In the spring of 1961, a young man wrote to the Rebbe that he was depressed and wished to end his life. Instead of giving him sympathy, the Rebbe gave him responsibility and a reason to live.
By Rabbi Mordechai Lipskier
Before the mabul, Noach is called by the title ish tzadik. After the mabul, the Torah says differently: “And Noach, ish ha’adamah [master of the soil], degraded himself and planted a vineyard.”
Conversely, Moshe Rabeinu is first called ish Mitzri and only later in the Torah does he receive the title ish ha’Elokim, a G-dly man.
The Meshech Chochmah explains: There are two paths in avodas Hashem. One is focused on self-improvement and promotes seclusion and introspection. The other focuses more on helping others, being a public servant and activist, and teaching others how to serve Hashem.
The risk of taking the first path exclusively is that a person can become too self-absorbed and ultimately limit their avodas Hashem. As we see, Noach went from being ish tzadik to ish ha’adamah. But when a person goes beyond themselves by helping others, they end up growing. Moshe earned the title ish ha’Elokím only once he selflessly dedicated his life to Bnei Yisroel.
Clearly, devoting ourselves to a fellow Yid is a crucial part of our avodah, and it will elevate even the greatest Torah scholar to levels they couldn’t attain through their independent studies.
Furthermore, if self-absorption is detrimental even with regard to purely holy matters such as one’s spiritual growth, how much more so when it’s a purely mundane self-absorption!
In the spring of 1961, someone wrote a letter to the Rebbe in which he made it clear that he was considering ending his own life, R”l. There’s no way to do justice to the Rebbe’s response except to read it in its entirety, so please click here or scroll down to view the letter in its original format. But for the purpose of our topic, here’s an excerpt.
The Rebbe observed that the writer was too self-absorbed, concerned only with what society owed him; he thought nothing about his responsibility toward society. Then the Rebbe wrote:
If the person turning to me with such a problem as you describe were a gentile, I would say to him: You are too much wrapped up with yourself, with your own emotions and feelings and aspirations. Stop being concerned with your own problems. The way to cope with such an emotionally charged situation is to stop trying to cope with it. You must get away from yourself, and begin to think of others. It is time to begin an active participation in the society; to give, and give generously. The opportunities are many, and the need is great. You have your choices: social work, charitable, or even scientific.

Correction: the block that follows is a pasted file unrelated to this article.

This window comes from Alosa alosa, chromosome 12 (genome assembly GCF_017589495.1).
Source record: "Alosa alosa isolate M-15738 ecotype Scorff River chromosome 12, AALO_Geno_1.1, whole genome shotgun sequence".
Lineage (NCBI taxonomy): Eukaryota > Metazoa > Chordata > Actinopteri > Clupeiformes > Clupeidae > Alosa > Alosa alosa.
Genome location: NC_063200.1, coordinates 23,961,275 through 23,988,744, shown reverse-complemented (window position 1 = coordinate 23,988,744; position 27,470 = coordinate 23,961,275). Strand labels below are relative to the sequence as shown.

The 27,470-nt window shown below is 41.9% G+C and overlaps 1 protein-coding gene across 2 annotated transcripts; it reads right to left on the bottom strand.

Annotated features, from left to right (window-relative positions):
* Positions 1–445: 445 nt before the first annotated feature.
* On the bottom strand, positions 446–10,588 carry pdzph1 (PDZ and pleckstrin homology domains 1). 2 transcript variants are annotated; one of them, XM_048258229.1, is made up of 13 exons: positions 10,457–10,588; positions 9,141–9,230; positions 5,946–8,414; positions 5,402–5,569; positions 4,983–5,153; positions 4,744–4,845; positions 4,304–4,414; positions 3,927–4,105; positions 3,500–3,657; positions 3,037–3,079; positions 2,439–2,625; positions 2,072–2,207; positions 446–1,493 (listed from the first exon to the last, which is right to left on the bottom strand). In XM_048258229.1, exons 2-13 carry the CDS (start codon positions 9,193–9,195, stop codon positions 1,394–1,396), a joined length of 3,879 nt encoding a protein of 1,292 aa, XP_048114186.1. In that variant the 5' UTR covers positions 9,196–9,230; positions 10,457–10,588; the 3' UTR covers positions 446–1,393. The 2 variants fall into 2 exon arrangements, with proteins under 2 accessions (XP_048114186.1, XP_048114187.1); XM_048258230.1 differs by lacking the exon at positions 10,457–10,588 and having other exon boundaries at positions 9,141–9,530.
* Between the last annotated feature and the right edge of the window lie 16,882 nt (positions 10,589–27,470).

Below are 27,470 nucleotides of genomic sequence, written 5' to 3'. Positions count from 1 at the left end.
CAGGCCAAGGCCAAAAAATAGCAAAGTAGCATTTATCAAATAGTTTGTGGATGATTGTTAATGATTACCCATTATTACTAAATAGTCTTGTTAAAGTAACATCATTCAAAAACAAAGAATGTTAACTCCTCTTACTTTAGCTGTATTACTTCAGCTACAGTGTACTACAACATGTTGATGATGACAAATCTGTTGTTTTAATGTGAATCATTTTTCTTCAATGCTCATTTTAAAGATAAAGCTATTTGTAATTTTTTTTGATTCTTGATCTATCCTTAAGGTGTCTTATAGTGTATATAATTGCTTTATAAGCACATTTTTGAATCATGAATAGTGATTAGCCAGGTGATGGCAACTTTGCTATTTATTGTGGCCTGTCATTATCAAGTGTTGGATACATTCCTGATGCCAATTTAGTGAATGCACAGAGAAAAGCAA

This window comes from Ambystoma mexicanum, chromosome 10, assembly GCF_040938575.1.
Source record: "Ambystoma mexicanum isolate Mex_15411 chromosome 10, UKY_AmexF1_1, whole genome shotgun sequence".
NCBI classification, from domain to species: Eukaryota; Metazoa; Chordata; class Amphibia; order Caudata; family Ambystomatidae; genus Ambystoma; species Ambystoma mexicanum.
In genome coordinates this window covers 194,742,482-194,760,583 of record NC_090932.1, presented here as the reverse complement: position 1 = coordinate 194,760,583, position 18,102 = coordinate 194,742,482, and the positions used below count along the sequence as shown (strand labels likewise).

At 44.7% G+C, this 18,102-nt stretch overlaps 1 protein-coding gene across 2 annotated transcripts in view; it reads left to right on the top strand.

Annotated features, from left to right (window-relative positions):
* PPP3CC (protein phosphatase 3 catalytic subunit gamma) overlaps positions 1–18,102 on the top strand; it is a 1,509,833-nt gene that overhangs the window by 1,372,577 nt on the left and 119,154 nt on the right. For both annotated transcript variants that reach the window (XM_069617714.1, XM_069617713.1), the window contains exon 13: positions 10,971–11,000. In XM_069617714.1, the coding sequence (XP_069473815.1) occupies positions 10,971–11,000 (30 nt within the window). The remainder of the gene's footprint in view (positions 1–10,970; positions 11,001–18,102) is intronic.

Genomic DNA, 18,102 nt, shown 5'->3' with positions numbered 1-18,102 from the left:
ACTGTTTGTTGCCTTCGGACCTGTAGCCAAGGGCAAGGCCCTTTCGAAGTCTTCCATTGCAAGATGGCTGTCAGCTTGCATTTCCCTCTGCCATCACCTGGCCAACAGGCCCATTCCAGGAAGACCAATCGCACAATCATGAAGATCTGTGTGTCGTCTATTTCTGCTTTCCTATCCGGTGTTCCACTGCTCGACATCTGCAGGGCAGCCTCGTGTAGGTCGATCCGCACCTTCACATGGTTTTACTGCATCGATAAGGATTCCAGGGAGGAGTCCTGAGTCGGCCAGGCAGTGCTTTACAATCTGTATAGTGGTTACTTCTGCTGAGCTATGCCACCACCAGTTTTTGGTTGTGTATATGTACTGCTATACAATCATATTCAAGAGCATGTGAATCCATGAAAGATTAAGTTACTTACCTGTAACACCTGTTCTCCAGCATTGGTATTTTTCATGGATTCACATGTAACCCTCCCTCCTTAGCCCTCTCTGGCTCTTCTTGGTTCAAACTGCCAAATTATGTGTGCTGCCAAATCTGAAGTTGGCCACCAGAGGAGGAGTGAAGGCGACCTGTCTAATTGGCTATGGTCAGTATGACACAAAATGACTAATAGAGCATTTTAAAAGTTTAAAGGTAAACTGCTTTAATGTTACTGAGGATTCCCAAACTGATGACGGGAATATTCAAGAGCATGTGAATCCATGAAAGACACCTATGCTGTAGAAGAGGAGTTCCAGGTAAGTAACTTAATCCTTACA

But you are a Jew, and your obligations go beyond the above. You must live like a Jew in your daily life, the Jewish way of life, the way of the Torah and mitzvos, and you must use your influence with others in the same direction. Some people think the Torah and the Jewish way is “old fashioned,” they are both misguided and unscientific. Truth never gets “too old,” can never get stale. Only falsehood, half truth and compromise can not last long; but truth is enduring and timeless.
It may require courage and resolution to change one’s way of life. But these are qualities with which youth is generously endowed, and you are a young man, nineteen, as you write. You are capable of facing this challenge boldly.
There’s baruch Hashem a lot of effort placed on helping our struggling youth today. The Rebbe tells us that many of our issues stem from self-absorption. Society is a big promoter of “self,” thus creating a generation prone to self-absorption. Technology aggravates this by making it easy to isolate ourselves from others—it has become socially acceptable to shop in a busy store while talking loudly on a cellphone, wearing earphones to block out the world around us.
Noach was named ish ha’adamah when he planted the vineyard. What did he do right after that? “He drank from the wine and became drunk, and he uncovered himself inside his tent.” Self-absorption can lead to more self-absorption, which can create a need for self-soothing, and R”l even self-harm.
No one wants to be self-absorbed, and we certainly don’t want to inflict harm. We’re just stuck. To truly help our youth, we need to help them get over themselves. We can show them how to be more like Moshe Rabeinu.
Here’s to noticing another Yid’s needs and putting our own aside. May all our l’chaims be for healthy and joyous occasions!
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